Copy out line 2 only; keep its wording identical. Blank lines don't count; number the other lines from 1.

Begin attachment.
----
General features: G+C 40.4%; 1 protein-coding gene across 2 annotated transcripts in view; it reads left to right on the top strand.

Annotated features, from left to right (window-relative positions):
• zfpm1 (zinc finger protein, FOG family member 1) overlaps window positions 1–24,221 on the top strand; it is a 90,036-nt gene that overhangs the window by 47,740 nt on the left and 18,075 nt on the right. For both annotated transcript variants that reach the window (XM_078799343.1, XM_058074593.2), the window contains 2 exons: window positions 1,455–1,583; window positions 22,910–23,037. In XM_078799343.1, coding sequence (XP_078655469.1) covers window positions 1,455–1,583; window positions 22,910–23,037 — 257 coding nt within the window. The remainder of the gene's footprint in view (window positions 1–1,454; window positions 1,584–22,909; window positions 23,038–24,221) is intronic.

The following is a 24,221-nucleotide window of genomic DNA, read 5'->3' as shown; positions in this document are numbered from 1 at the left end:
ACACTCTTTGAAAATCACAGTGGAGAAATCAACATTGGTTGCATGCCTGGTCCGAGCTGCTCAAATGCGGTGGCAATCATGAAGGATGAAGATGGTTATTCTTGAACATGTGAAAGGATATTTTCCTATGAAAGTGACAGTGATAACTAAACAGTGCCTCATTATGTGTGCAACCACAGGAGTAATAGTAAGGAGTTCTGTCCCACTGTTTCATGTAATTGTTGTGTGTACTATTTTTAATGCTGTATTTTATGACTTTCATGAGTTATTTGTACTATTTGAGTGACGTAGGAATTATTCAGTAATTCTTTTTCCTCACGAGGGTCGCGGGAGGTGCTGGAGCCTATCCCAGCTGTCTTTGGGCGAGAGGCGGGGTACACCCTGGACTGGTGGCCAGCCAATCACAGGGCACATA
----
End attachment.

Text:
Annotated features, from left to right (window-relative positions):